USM Open Source History Text: The World at War: World History 1914-1945

Economic Expansion in the 1920s

U.S. economic strength came with the booms in immigration and industrialization. This growth catapulted the United States into the first position in the global economy. The main effects of the war would be to reorient the entire global economic system to the advantage of the Americans. This happened in a number of important ways. The first way in which the global economy shifted after WWI was toward protectionism, which meant that nations, often new nations or ones that had recently expanded their industrial capacity for the first time, placed high tariffs on imported goods to protect domestic industry. The United States was one of the major players in this movement, raising import taxes to their highest level in 1922 with the passage of the Fordney-McCumber Tariff. This policy served to protect American industry, but overtime it hampered European redevelopment and hindered global growth. The second thing that happened was the allocation of development loans to non-industrial countries shrank while loans to the principle European belligerents in the war (Britain, France, Germany) and other developing countries spiked. The economic relationships between the countries are complex, but the point is that the end result of the shift in global finance was both a curtailment of the growth of new markets and a gradual accumulation of capital reserves in the United States by private banks and individuals. The same basic policy configuration guided the presidencies of Warren G. Harding, Calvin Coolidge, and Herbert Hoover. This accumulated capital would eventually lead to a dramatic rise in stock prices and their eventual fall back down to earth in the opening stages of what became the Great Depression.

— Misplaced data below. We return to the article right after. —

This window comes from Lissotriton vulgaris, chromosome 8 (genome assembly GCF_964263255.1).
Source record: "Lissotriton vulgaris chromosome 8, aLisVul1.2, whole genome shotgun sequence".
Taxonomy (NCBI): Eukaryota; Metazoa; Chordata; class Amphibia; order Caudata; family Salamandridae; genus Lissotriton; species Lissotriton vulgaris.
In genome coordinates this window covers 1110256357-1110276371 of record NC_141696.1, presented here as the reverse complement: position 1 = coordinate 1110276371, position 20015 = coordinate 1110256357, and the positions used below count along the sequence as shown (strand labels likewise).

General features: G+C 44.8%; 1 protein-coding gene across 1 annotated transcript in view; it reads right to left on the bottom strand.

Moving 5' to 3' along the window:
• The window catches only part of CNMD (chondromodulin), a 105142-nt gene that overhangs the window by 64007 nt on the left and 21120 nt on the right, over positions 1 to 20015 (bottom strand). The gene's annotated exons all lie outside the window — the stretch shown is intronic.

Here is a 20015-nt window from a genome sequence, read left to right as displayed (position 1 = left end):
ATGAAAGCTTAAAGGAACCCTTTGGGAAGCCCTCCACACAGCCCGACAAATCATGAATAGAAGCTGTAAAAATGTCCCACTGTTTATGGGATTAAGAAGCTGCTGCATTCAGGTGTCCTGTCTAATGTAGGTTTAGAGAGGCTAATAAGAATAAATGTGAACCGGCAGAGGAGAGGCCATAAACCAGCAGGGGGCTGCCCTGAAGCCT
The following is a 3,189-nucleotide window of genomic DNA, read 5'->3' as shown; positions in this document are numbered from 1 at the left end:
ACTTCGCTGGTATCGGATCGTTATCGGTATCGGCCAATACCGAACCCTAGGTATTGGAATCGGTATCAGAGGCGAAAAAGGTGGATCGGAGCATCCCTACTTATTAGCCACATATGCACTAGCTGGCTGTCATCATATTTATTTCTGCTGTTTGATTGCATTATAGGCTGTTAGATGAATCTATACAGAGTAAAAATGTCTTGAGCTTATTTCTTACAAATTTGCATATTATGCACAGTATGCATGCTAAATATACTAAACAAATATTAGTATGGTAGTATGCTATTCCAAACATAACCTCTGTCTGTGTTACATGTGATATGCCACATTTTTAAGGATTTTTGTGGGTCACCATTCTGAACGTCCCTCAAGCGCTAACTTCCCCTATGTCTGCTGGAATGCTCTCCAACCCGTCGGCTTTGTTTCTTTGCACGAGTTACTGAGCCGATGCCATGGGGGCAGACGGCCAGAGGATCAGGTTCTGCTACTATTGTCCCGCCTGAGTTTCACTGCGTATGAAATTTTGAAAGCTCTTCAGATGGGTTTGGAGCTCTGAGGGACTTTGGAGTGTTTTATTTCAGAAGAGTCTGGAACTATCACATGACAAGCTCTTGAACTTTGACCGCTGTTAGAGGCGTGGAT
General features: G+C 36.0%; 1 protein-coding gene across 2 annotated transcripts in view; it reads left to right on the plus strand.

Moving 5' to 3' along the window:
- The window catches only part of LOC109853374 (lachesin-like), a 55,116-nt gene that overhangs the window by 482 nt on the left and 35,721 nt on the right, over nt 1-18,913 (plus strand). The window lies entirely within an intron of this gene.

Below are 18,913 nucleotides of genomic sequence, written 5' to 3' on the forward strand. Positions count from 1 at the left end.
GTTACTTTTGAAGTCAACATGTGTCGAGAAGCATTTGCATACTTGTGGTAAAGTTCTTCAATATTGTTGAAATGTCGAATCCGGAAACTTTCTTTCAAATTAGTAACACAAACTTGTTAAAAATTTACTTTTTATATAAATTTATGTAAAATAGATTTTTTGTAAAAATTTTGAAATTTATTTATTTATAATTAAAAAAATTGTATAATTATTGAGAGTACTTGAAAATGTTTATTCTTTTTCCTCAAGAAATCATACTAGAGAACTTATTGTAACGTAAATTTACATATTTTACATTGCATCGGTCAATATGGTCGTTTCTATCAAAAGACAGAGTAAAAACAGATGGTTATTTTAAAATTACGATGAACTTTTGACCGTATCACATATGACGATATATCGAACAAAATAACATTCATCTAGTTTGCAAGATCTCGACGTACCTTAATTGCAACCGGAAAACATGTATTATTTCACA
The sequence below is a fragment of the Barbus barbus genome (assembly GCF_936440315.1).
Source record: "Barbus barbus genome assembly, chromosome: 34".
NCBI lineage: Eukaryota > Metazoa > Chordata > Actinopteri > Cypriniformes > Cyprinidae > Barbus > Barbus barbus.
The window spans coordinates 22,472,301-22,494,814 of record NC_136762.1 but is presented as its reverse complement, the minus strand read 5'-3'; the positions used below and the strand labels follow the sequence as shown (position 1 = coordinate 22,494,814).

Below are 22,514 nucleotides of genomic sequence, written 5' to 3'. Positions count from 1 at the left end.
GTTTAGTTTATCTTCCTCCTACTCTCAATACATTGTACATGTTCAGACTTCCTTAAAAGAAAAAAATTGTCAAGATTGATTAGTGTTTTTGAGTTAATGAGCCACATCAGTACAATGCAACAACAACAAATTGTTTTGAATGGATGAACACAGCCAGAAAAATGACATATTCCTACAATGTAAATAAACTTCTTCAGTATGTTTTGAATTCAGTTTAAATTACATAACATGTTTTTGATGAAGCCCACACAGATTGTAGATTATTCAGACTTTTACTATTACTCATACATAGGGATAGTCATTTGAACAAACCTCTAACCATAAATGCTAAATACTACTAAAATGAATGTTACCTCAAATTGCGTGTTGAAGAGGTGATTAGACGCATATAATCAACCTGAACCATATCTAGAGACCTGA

Economic expansion, while in some ways benefiting the United States in the short run, did not happen in a manner that supported the growth of the global economy, which was becoming increasingly unequal as years passed. Fundamental weaknesses in the U.S. economy were masked by rising credit and the choking off of immigration. It was easy to get caught up in the rapidly developing consumer society of the 1920s, but as in the first decades of the 21st century, much/most of American consumption was done on the shaky ground of debt.

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